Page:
Crop receipt issuers tend to be mainly medium-to-large commercial farmers and producer cooperatives. Due to the nature of the transaction costs, they do not tend to be issued directly by smallholder farmers but could be issued on their behalf by aggregators such as cooperatives.

Crop receipts are registered in one of two collateral registries; enforced through fast track judicial processes; offered by producers for auction through the customised platforms of the Banco do Brazil, or through the general commodity exchange, the Brazilian Commodity Exchange (BMM); and packaged as securities issued to capital market investors under rating from the credit ratings agencies, such as Moody’s.

The successful introduction of crop receipts and their acceptance in the market has been supported by several key factors including:

  • Customised legal framework – legislation that uphold the rights and obligations of the parties, especially in the event of nonperformance and allows for speedy enforcement.
  • Strong support by Banco do Brazil, the largest commercial bank with majority shareholding of the Government of Brazil – through and auction floor supported by partial guarantee mechanisms;
  • Enabling institutional and market framework - including wellorganised value chains, commodity exchanges for price determination and hedging and two centralised collateral registries at the commodity exchanges;
  • Monitoring mechanisms – agricultural service providers, often divisions of existing organisations such as input or equipment suppliers, financiers, collateral managers or NGOs, provide monitoring services for the crops in the ground;
  • Negotiability of the instrument so as to be traded from party to party on a commodity exchange, enabling agribusiness or financiers to tailor and manage exposures;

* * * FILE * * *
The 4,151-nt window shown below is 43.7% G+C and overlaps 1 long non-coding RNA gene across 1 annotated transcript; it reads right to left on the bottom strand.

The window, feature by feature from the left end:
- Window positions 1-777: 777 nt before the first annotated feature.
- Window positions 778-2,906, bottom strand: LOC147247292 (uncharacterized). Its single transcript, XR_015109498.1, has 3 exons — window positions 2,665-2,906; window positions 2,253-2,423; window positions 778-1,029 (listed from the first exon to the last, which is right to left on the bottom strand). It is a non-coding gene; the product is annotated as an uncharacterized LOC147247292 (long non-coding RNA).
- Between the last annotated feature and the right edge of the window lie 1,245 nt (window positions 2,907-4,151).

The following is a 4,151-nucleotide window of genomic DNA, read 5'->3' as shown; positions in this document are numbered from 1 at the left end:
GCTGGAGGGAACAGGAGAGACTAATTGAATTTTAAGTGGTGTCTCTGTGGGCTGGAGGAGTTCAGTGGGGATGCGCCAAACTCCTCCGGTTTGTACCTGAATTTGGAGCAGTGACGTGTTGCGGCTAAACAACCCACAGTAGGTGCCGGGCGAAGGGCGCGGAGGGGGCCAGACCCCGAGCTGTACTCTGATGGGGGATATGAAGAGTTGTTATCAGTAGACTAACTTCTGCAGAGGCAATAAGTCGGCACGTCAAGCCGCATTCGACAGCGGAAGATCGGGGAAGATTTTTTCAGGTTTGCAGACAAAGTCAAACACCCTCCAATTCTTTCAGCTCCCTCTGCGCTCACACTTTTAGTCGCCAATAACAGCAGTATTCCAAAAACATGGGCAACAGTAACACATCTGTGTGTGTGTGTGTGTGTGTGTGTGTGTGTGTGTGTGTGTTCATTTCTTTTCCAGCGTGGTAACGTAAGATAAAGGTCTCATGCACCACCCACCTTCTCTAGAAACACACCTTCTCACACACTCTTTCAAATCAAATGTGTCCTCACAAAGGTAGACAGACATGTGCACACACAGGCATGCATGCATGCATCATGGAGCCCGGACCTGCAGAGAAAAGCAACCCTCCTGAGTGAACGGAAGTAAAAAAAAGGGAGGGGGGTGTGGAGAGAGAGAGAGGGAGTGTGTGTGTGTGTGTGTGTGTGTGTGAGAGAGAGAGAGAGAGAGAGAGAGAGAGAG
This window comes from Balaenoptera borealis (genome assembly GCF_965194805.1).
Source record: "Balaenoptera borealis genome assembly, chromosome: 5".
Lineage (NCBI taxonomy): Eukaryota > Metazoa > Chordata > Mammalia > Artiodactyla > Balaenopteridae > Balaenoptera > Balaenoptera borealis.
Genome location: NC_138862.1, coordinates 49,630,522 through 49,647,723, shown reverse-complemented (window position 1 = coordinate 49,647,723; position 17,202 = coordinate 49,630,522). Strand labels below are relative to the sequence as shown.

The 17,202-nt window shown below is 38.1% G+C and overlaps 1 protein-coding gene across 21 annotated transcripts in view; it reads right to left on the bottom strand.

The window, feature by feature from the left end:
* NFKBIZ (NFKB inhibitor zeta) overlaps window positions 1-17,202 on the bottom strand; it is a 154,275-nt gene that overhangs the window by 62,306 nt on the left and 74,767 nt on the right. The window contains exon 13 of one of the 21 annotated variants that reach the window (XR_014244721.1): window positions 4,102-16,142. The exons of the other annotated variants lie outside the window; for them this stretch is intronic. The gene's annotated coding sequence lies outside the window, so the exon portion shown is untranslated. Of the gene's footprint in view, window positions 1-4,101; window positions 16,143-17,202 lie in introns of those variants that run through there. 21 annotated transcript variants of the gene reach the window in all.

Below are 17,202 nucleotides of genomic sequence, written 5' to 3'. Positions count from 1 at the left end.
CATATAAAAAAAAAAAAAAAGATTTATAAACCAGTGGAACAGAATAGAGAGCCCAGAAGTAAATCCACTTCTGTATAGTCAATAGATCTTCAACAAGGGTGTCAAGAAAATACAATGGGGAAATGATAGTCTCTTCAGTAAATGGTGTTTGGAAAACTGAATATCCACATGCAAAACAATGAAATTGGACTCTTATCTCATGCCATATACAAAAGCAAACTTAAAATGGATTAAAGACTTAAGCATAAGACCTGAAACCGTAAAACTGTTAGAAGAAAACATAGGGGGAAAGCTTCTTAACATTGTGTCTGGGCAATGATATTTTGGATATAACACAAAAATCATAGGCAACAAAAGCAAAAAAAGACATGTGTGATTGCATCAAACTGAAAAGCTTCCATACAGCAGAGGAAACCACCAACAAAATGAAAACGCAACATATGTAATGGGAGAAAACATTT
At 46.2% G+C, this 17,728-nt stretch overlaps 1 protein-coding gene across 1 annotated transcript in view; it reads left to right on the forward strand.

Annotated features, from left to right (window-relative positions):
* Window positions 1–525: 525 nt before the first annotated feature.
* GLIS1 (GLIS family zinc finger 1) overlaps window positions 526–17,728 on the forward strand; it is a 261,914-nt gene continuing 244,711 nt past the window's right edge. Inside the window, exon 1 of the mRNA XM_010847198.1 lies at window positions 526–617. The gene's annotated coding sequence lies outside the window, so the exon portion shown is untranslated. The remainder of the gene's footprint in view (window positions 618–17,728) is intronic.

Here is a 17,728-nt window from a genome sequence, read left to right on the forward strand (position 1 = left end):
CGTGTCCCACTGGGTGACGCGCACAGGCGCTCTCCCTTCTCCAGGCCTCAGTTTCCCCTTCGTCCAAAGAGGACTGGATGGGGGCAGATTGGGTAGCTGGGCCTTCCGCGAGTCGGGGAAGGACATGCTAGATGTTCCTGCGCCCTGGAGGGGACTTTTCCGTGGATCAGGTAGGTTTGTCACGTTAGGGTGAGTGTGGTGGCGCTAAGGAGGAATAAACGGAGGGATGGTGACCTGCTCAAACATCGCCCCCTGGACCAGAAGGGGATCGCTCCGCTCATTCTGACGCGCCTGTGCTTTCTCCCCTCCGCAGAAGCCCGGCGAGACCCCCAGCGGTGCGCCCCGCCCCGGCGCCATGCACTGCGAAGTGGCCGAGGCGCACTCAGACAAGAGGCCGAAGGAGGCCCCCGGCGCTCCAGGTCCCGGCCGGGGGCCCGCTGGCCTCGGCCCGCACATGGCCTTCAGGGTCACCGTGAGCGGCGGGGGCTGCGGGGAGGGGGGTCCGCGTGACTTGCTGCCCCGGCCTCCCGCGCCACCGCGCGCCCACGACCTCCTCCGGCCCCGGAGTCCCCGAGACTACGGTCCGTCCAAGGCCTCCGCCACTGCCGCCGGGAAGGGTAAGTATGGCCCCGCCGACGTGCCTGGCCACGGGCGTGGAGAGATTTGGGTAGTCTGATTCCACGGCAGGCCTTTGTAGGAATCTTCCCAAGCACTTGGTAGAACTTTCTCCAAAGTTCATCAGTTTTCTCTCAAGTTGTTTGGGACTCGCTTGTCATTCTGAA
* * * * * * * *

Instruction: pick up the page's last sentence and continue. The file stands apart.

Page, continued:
• Incentives, such as exemptions from the financial transaction tax and access to some subsidised credit lines
  • Securitization instruments that enable agribusiness to manage their liquidity based on the crop receipts that have been issued to them – i.e. a financing channel for agribusiness that enables them to obtain more funding that can be passed on to farmers/cooperatives.

The crop receipt in Brazil is not the only source of finance for producers – it complements an array of other financing instruments, some with similar features as well as more conventional ones. Therefore, the crop receipt is not seen as the panacea for pre-harvest finance, but rather one additional choice that producers have to increase, tailor or diversify their financing options.

How can crop receipts help finance African agriculture?

Given its success in Brazil the IFC, FAO together with NRF has embarked on an exciting project to see whether similar forms of financing could be introduced in the African environment. Crop receipts could help farmers to access additional, timely sources of finance for inputs, with repayment terms shaped according to the needs of the agricultural cycle.

In particular, crop receipts can help to address the pervasive collateral constraints in the rural economy by providing financiers with an additional security instrument which can be readily evaluated, perfected and enforced, and can provide them greater comfort to finance the sector.